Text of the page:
Marketing Magic: Five Ways to Increase Your Leads
November 8, 2010
Got all the business you want? Great. You can relax and take a load off. But if you’re living on the same planet where most of the working population is fighting the economic tide, you’re probably looking for more leads … like now.
The bad news is that every single one of your competitors is in the same boat, so that means your marketing has to be more efficient and aimed with laser-like precision than ever before.
The good news is that there are five things you can do right now to change your business economy from a downturn to an upswing. Below is how to do it:
1. Turn to direct response. There is no type of advertising that is better suited to the cause of generating leads than direct response. This method gets its name because the offers go directly to a prospect and ask for a response. It builds successful features around several important points:
• Bold. The offer must be powerful enough to prompt a response, and the attention-grabbing headline sets that course in motion. They’re bold enough for someone to stop and take notice.
• Direct. Direct response ads speak to a prospect about his problem or need and propose a solution right then and there.
• Limited. Direct response comes with a sense of urgency. It’s no mystery that the prospect is supposed to respond immediately - if not sooner - to the offer. He usually gets a little bonus for responding quicker. The time or product availability should be limited, and this “sense of urgency” with a deadline or quantity limitation is one of the strongest traits of direct response.
• Reduce risk. They have generous guarantees to reduce any barrier to action and can offer free items (called “premiums” or “freemiums”) as a bonus to act faster or improve response rates.
2. Follow unclosed leads. When you leave a lead unclosed, it’s like leaving money unclaimed. The lead you worked hard to acquire, which you then pursued with an appointment, evaluation, and offer, could be waiting on one more simple step: your follow-up.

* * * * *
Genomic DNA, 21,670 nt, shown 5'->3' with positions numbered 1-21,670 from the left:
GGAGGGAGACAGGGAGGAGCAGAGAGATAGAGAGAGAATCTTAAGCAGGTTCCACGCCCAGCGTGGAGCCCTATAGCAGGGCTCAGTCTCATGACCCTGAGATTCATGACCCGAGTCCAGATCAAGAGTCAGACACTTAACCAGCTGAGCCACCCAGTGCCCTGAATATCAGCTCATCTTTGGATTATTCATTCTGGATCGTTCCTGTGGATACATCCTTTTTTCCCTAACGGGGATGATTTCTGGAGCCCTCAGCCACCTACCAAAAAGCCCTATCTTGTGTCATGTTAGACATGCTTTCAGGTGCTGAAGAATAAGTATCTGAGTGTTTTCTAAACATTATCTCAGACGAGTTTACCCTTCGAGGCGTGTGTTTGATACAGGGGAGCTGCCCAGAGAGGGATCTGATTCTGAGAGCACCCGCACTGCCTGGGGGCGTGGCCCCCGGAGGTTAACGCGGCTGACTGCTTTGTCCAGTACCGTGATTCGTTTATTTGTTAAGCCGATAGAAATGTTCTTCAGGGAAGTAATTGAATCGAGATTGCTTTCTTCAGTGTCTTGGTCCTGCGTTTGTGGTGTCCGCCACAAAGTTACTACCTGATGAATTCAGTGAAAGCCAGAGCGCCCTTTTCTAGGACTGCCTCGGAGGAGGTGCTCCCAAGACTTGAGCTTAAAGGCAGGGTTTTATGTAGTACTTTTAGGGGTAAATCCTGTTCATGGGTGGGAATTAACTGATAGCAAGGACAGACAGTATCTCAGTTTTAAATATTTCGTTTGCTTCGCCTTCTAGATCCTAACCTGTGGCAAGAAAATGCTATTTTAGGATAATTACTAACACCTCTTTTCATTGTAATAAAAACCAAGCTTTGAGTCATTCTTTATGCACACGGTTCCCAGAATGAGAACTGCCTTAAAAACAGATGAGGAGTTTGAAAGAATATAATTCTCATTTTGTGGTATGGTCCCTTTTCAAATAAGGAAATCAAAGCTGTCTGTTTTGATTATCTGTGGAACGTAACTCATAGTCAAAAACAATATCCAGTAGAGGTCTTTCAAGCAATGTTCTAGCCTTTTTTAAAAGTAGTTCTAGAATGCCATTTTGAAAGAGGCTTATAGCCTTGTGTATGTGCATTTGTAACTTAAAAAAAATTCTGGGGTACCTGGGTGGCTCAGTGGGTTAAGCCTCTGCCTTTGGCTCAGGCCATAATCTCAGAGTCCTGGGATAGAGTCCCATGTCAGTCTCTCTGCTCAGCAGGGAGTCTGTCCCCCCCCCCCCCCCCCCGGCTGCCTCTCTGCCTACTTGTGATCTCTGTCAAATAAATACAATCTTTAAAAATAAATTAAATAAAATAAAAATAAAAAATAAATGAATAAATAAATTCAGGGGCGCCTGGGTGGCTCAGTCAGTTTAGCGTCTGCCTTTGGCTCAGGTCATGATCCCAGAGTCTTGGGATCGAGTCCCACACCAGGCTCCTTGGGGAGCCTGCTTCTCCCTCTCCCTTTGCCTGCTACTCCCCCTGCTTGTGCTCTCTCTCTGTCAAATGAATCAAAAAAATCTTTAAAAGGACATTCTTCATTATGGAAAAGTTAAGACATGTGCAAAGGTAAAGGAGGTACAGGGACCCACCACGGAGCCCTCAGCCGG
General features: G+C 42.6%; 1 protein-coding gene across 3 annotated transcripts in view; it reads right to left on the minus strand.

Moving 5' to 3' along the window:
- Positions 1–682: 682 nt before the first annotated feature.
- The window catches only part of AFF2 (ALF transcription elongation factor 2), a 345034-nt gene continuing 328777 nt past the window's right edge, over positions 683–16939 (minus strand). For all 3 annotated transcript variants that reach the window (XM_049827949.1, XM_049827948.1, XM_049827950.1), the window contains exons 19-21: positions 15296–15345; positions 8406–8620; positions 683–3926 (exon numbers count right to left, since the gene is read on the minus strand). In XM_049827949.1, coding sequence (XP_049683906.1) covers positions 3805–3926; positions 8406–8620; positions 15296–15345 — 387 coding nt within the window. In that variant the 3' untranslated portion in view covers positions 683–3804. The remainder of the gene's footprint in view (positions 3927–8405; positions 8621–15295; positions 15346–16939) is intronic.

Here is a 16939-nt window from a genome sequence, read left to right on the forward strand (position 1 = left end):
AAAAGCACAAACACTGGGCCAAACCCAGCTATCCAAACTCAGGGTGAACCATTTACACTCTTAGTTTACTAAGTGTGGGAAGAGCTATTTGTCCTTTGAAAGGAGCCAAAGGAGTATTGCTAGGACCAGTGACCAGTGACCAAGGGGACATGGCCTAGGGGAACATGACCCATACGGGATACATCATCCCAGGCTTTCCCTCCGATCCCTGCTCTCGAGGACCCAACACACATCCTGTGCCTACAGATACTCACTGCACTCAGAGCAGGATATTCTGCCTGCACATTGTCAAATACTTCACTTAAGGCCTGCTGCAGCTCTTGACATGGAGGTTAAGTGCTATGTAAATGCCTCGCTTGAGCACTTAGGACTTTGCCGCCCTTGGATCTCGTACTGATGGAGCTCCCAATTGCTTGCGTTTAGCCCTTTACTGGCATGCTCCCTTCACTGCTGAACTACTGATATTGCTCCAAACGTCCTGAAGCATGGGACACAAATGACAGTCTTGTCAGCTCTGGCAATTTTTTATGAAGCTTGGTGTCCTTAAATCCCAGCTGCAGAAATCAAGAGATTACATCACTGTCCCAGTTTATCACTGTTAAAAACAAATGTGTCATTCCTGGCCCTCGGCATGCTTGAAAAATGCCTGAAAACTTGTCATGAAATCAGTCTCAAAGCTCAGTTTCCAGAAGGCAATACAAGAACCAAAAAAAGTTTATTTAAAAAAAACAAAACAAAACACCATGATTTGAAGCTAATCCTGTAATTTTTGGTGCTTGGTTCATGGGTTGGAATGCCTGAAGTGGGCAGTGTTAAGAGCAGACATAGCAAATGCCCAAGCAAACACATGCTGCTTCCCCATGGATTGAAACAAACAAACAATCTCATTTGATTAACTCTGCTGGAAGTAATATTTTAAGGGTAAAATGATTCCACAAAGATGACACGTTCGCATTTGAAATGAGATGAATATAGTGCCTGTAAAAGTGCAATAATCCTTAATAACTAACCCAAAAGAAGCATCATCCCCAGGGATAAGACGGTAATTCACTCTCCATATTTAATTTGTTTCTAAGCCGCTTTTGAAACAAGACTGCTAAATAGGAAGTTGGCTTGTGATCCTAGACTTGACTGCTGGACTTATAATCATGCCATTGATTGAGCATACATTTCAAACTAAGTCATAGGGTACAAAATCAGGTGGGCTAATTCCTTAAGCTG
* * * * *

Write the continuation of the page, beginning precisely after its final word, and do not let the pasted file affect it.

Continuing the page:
Recontact all your unclosed sales from, say, the past 30 to 90 days. You’d be making a “sweep” of the prospects yet to take action, which is why it’s sometimes called a “sweep letter.” Make this recontact a regular part of your own sales schedule, just like your marketing plan tells you when to run ads. Sweeten the offer if you’d like or add a new sense of urgency (last remaining systems at that price, for example).
Don’t let a lead die without follow-up. Give your unclosed sales another chance.
3. Upsell early and often. If you want to boost profits for your company, one way to do so is to get more money from each customer during each call. The upsell is a path to more. And a little more each time goes a really long way during the year. So, where do upsells come from? You have a service upgrade, warranty, thermostat, humidifier, air cleaner, and maintenance agreement all waiting to be sold. Are your customers going to ask you if you have them? No. You must tell them. And that usually begins with your own questions: “How else may I help you? Do you have any other questions or needs today?” You’re gently upselling toward other products and future calls.